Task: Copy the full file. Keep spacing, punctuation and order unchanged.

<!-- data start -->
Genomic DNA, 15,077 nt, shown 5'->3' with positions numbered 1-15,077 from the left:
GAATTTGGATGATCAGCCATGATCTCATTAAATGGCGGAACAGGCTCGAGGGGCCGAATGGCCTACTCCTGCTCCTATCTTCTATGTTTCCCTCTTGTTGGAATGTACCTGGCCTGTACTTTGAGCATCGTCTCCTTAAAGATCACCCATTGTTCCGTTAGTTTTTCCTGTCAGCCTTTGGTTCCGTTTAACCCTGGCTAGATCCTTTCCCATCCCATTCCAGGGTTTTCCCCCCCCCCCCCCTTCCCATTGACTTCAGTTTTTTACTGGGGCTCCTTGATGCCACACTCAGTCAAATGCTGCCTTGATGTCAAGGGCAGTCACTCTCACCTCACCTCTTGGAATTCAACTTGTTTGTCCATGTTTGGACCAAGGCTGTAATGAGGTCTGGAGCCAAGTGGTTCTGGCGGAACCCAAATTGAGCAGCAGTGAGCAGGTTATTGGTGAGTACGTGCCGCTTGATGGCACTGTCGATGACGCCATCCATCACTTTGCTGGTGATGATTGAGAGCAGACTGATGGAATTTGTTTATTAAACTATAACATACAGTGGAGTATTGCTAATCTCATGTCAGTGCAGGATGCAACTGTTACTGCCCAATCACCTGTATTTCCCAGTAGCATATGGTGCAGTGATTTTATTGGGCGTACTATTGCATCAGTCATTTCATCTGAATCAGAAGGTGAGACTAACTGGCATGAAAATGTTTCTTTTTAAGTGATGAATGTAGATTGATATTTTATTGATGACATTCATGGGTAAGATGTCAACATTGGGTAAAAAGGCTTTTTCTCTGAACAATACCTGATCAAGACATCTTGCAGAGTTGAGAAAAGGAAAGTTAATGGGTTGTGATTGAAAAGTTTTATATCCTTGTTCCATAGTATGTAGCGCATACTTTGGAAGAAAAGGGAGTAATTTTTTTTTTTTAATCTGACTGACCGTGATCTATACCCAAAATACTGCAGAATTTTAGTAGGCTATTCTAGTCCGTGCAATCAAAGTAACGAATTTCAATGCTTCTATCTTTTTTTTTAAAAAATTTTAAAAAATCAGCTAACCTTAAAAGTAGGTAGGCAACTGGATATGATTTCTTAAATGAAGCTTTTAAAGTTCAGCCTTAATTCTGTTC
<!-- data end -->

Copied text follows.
Genomic DNA, 15,077 nt, shown 5'->3' with positions numbered 1-15,077 from the left:
GAATTTGGATGATCAGCCATGATCTCATTAAATGGCGGAACAGGCTCGAGGGGCCGAATGGCCTACTCCTGCTCCTATCTTCTATGTTTCCCTCTTGTTGGAATGTACCTGGCCTGTACTTTGAGCATCGTCTCCTTAAAGATCACCCATTGTTCCGTTAGTTTTTCCTGTCAGCCTTTGGTTCCGTTTAACCCTGGCTAGATCCTTTCCCATCCCATTCCAGGGTTTTCCCCCCCCCCCCCCTTCCCATTGACTTCAGTTTTTTACTGGGGCTCCTTGATGCCACACTCAGTCAAATGCTGCCTTGATGTCAAGGGCAGTCACTCTCACCTCACCTCTTGGAATTCAACTTGTTTGTCCATGTTTGGACCAAGGCTGTAATGAGGTCTGGAGCCAAGTGGTTCTGGCGGAACCCAAATTGAGCAGCAGTGAGCAGGTTATTGGTGAGTACGTGCCGCTTGATGGCACTGTCGATGACGCCATCCATCACTTTGCTGGTGATGATTGAGAGCAGACTGATGGAATTTGTTTATTAAACTATAACATACAGTGGAGTATTGCTAATCTCATGTCAGTGCAGGATGCAACTGTTACTGCCCAATCACCTGTATTTCCCAGTAGCATATGGTGCAGTGATTTTATTGGGCGTACTATTGCATCAGTCATTTCATCTGAATCAGAAGGTGAGACTAACTGGCATGAAAATGTTTCTTTTTAAGTGATGAATGTAGATTGATATTTTATTGATGACATTCATGGGTAAGATGTCAACATTGGGTAAAAAGGCTTTTTCTCTGAACAATACCTGATCAAGACATCTTGCAGAGTTGAGAAAAGGAAAGTTAATGGGTTGTGATTGAAAAGTTTTATATCCTTGTTCCATAGTATGTAGCGCATACTTTGGAAGAAAAGGGAGTAATTTTTTTTTTTTAATCTGACTGACCGTGATCTATACCCAAAATACTGCAGAATTTTAGTAGGCTATTCTAGTCCGTGCAATCAAAGTAACGAATTTCAATGCTTCTATCTTTTTTTTTAAAAAATTTTAAAAAATCAGCTAACCTTAAAAGTAGGTAGGCAACTGGATATGATTTCTTAAATGAAGCTTTTAAAGTTCAGCCTTAATTCTGTTC